Kalki the Hula Girl provided futher entertainment with a hula hooping/burlesque routine. I've seen her a few times now, all of which have been at Ali McGregor's Late Nite Variety Nite. She's very talented and totally cool.

Everybody was handed an envolope with a page of the book upon entering The Invisible Dot HQ and after Key, Basden and audience member, Dawn, had finished reading "The Day The Policeman Met The Farmer" (complete with musical accompaniment by the "trumpeter from Madness", who played outside the room for "that distant effect"), each of us read our page aloud and were encouraged to eat it (although I think Basden and Key were the only one that did; they ate their way through half a page each. Good effort).

I bought along my copy of Key's first book (25 Poems, 3 Recipes and 32 Other Suggestions) just in case an oppurtunity arose in which I could get it signed. After I had bought the new book, I shyly appproached Tim and he happily obliged.

"Dear Simone.

Thanks for your unstinting support.

This one's a cooler book I think.

Tim. x"

I am chuffed to bits.

There was a lovely article written in (wait for it) The Sun about the book/book launch.

A thought.

Whenever I meet somebody I admire I never fail to get a bit shakey/turn red/mumble/say the wrong thing etc. It's very embarrassing.

Monday, 23 November 2009

Do Nothing.

Last night I went to the Royal Court theatre in Sloane Square to see Simon Amstell's 'Do Nothing', supported by Tim Key.

The last time I saw Key perform in a similiar theatre, he absolutely stormed it and I was hoping for much of the same. I enjoyed his set, I always do, but it wasn't his best. He had a screen up behind him which meant that he was able to showcase some of his wonderful short films (clips?) that he used in The Slutcracker. They are completely awesome! I love the one about dew, it's so so beautiful and never fails to give me goosebumps.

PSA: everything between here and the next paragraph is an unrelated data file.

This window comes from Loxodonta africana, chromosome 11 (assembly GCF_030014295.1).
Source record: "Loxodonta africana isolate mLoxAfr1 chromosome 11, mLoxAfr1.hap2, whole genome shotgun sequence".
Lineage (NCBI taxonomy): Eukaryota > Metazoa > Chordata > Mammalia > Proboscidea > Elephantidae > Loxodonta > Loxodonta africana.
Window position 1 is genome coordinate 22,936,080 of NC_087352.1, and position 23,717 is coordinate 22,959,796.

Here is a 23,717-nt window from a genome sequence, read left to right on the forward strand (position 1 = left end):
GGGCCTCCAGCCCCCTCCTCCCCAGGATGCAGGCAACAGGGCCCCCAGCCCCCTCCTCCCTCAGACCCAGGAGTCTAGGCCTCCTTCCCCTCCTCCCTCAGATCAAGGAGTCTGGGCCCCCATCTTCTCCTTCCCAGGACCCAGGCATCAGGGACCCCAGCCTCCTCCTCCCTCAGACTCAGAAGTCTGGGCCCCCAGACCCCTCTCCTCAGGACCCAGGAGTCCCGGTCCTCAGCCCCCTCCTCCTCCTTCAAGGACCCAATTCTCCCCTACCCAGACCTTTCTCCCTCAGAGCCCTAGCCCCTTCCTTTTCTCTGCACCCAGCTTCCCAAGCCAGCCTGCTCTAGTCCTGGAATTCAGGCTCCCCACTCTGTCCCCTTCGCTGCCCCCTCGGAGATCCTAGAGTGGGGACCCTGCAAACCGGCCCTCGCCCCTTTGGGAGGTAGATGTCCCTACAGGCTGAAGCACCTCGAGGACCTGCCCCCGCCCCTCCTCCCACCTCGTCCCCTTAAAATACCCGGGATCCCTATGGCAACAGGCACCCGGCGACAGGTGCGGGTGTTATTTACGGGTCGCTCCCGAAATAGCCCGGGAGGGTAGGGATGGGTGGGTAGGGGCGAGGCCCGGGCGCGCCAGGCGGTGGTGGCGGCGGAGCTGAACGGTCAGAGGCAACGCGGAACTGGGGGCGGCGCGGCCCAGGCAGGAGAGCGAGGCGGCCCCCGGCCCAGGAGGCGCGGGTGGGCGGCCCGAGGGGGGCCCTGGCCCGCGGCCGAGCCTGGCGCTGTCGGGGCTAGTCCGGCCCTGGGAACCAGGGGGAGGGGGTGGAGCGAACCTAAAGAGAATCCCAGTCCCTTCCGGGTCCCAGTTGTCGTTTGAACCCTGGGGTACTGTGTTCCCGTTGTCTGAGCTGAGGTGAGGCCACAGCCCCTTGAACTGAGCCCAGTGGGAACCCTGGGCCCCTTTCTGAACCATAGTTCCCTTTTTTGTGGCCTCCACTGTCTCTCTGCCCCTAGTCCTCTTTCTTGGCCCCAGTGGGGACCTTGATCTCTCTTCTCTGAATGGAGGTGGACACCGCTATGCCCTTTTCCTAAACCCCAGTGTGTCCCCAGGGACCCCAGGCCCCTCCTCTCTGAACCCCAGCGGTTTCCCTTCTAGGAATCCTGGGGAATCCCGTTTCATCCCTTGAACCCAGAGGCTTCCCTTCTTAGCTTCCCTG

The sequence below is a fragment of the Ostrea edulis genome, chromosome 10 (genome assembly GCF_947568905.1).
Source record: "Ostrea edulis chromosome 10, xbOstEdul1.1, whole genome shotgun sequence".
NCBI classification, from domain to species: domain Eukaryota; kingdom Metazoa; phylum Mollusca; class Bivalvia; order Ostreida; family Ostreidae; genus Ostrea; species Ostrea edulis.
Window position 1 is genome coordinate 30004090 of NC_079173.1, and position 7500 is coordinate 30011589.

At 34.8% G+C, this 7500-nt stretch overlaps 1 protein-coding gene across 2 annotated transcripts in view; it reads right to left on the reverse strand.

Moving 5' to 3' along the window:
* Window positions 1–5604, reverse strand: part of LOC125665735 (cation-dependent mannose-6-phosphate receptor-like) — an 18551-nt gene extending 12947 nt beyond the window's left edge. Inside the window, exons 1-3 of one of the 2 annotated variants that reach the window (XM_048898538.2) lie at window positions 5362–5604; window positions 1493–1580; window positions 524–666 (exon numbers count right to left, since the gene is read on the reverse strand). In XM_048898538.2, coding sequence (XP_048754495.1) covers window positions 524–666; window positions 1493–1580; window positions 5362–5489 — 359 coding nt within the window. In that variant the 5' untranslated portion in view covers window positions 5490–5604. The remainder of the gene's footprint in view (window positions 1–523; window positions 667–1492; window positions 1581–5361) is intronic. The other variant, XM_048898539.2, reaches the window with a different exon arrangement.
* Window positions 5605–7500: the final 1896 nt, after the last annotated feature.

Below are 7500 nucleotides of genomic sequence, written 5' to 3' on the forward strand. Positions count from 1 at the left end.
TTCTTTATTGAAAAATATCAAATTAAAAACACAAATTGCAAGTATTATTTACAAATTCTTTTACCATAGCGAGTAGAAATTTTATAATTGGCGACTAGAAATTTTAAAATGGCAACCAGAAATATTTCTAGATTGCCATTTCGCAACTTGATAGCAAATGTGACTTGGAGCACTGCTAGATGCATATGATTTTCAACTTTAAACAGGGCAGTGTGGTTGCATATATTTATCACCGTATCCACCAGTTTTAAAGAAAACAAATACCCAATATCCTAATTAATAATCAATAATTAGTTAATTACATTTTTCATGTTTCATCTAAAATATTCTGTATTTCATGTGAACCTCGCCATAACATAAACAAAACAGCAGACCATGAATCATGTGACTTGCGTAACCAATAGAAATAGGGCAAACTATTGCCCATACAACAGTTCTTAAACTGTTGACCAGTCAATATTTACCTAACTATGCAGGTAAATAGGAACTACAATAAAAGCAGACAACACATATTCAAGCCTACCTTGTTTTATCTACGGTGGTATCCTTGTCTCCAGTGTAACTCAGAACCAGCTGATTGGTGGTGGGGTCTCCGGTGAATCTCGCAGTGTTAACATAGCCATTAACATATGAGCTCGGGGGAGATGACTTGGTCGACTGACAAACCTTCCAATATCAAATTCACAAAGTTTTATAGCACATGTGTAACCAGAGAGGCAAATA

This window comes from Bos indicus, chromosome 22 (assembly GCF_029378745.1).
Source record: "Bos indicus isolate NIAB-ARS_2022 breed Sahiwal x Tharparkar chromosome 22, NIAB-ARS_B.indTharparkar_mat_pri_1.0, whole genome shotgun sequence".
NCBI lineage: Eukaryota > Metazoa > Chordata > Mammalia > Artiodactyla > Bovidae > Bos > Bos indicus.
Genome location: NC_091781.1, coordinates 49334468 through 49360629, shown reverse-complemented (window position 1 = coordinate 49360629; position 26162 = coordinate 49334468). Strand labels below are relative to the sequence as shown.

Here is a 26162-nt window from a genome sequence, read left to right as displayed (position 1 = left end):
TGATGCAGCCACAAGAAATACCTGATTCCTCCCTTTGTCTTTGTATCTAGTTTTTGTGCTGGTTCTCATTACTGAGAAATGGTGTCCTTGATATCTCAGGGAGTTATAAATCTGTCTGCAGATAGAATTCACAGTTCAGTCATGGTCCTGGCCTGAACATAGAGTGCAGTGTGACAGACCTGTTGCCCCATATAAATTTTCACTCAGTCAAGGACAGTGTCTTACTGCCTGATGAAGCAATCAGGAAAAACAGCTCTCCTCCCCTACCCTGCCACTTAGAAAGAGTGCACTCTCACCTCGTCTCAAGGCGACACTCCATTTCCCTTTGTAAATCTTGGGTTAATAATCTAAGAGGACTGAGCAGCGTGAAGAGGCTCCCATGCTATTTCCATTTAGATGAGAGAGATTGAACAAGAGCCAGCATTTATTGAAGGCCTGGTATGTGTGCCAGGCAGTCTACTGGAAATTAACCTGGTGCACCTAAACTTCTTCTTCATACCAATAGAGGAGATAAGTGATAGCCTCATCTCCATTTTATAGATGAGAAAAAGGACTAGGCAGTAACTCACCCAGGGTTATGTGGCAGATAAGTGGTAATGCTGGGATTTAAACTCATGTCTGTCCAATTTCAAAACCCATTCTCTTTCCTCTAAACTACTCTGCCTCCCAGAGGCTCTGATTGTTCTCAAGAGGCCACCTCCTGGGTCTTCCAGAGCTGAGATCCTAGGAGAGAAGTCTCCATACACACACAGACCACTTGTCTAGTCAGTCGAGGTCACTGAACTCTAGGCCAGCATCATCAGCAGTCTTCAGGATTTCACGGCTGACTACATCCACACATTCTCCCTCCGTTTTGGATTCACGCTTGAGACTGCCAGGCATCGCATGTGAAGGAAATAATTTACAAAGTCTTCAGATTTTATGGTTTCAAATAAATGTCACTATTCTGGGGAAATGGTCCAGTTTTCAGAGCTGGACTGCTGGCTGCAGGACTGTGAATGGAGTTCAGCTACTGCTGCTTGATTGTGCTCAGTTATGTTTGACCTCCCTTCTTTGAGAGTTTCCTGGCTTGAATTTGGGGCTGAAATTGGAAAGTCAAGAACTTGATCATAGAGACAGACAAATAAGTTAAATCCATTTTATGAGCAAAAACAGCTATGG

I saw Simon's show in Edinburgh the day after the 24 Hour Show (at which he had contributed a lot of time and effort) and he seemed distracted and often lost his way (understandable). The same thing happened last night.

Don't get me wrong, I really enjoyed the show, but it didn't really flow with the stopping and starting.

I laughed so hard at "It's so nice to be back in London. I've just finished a tour of the country (audience giggles)... we should really do something about that" and "[to audience member] what are you eating? Chocolate? This is ART... someone in Ipswich ate a Callipo during my show...".

A thought.

Rude people should be thrown out of a comedy gigs the moment they start disturbing others and/or the comedian on stage.

I say this because my evening at the Royal Court Theatre to see Amstell and Key was ruined by some very rude people sitting behind me. They clearly weren't impressed by Key and made sure everybody knew by talking really loudly about how much they weren't enjoying themselves. They were then over-enthusiastic about every little joke that Amstell made.